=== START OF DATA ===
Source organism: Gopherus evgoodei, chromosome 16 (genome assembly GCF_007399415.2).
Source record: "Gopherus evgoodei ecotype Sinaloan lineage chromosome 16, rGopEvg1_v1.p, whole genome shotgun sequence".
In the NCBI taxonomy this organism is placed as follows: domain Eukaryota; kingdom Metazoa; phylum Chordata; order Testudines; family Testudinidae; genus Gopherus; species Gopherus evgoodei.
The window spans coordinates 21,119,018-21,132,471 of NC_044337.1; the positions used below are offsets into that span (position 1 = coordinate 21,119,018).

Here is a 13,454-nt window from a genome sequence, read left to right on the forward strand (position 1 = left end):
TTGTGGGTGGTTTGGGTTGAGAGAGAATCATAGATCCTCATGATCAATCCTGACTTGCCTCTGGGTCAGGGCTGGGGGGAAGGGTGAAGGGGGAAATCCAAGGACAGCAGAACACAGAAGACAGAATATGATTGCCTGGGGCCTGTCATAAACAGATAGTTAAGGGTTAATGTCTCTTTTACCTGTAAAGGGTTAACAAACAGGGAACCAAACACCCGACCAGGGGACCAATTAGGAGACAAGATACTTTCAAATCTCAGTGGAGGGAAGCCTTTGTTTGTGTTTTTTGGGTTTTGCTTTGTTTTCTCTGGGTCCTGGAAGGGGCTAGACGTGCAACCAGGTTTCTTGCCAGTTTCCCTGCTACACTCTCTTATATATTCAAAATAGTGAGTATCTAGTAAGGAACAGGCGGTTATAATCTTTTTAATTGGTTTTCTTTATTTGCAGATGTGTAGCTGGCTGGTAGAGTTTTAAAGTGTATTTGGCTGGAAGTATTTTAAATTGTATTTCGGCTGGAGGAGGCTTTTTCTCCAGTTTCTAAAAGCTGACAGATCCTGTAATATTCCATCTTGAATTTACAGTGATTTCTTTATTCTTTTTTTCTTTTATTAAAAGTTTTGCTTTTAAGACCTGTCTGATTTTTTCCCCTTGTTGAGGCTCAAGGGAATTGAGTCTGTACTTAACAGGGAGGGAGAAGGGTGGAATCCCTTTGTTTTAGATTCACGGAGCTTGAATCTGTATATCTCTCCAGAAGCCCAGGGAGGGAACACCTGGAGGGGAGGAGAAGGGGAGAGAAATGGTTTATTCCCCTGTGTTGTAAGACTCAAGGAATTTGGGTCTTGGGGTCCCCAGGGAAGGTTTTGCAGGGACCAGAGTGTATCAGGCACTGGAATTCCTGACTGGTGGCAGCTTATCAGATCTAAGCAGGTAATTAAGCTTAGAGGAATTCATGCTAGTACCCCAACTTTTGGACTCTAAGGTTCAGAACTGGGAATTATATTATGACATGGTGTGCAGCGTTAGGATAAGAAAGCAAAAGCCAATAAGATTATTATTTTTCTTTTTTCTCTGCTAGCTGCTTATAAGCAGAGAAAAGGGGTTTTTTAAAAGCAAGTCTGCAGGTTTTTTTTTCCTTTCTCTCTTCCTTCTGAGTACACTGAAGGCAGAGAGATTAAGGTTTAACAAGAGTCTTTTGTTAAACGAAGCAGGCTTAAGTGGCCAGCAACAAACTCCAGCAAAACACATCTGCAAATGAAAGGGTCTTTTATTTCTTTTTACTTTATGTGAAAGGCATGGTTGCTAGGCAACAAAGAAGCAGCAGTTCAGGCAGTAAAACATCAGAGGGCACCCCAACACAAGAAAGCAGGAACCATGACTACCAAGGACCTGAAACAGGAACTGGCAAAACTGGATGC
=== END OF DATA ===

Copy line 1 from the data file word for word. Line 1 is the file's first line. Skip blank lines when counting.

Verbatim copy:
Source organism: Gopherus evgoodei, chromosome 16 (genome assembly GCF_007399415.2).